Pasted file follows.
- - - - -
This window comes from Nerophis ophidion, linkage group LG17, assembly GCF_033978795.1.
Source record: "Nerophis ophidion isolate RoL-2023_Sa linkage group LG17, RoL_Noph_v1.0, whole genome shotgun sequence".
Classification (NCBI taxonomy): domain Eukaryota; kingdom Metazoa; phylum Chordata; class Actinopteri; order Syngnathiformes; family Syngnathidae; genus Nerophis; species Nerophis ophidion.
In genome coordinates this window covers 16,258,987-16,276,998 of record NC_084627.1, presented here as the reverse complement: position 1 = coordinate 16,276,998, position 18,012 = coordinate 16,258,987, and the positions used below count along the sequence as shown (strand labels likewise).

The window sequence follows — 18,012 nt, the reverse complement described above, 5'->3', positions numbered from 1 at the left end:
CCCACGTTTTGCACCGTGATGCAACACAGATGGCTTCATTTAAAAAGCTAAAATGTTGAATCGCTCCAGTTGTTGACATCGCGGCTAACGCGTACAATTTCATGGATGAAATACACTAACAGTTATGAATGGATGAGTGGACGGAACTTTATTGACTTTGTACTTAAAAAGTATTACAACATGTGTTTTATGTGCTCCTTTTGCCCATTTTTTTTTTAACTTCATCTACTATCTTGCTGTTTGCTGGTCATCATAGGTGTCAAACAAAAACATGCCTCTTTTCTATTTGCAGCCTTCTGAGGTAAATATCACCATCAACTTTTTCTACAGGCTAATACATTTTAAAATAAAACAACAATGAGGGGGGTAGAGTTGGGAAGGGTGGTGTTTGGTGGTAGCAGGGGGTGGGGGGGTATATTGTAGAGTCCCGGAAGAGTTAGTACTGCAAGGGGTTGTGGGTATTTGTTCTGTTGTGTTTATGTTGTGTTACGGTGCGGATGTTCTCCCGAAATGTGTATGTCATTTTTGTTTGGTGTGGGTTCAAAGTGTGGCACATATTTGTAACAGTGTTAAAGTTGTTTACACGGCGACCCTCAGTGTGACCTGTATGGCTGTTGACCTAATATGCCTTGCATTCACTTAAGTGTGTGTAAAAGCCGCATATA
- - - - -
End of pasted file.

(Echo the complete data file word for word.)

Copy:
This window comes from Nerophis ophidion, linkage group LG17, assembly GCF_033978795.1.
Source record: "Nerophis ophidion isolate RoL-2023_Sa linkage group LG17, RoL_Noph_v1.0, whole genome shotgun sequence".
Classification (NCBI taxonomy): domain Eukaryota; kingdom Metazoa; phylum Chordata; class Actinopteri; order Syngnathiformes; family Syngnathidae; genus Nerophis; species Nerophis ophidion.
In genome coordinates this window covers 16,258,987-16,276,998 of record NC_084627.1, presented here as the reverse complement: position 1 = coordinate 16,276,998, position 18,012 = coordinate 16,258,987, and the positions used below count along the sequence as shown (strand labels likewise).

The window sequence follows — 18,012 nt, the reverse complement described above, 5'->3', positions numbered from 1 at the left end:
CCCACGTTTTGCACCGTGATGCAACACAGATGGCTTCATTTAAAAAGCTAAAATGTTGAATCGCTCCAGTTGTTGACATCGCGGCTAACGCGTACAATTTCATGGATGAAATACACTAACAGTTATGAATGGATGAGTGGACGGAACTTTATTGACTTTGTACTTAAAAAGTATTACAACATGTGTTTTATGTGCTCCTTTTGCCCATTTTTTTTTTAACTTCATCTACTATCTTGCTGTTTGCTGGTCATCATAGGTGTCAAACAAAAACATGCCTCTTTTCTATTTGCAGCCTTCTGAGGTAAATATCACCATCAACTTTTTCTACAGGCTAATACATTTTAAAATAAAACAACAATGAGGGGGGTAGAGTTGGGAAGGGTGGTGTTTGGTGGTAGCAGGGGGTGGGGGGGTATATTGTAGAGTCCCGGAAGAGTTAGTACTGCAAGGGGTTGTGGGTATTTGTTCTGTTGTGTTTATGTTGTGTTACGGTGCGGATGTTCTCCCGAAATGTGTATGTCATTTTTGTTTGGTGTGGGTTCAAAGTGTGGCACATATTTGTAACAGTGTTAAAGTTGTTTACACGGCGACCCTCAGTGTGACCTGTATGGCTGTTGACCTAATATGCCTTGCATTCACTTAAGTGTGTGTAAAAGCCGCATATA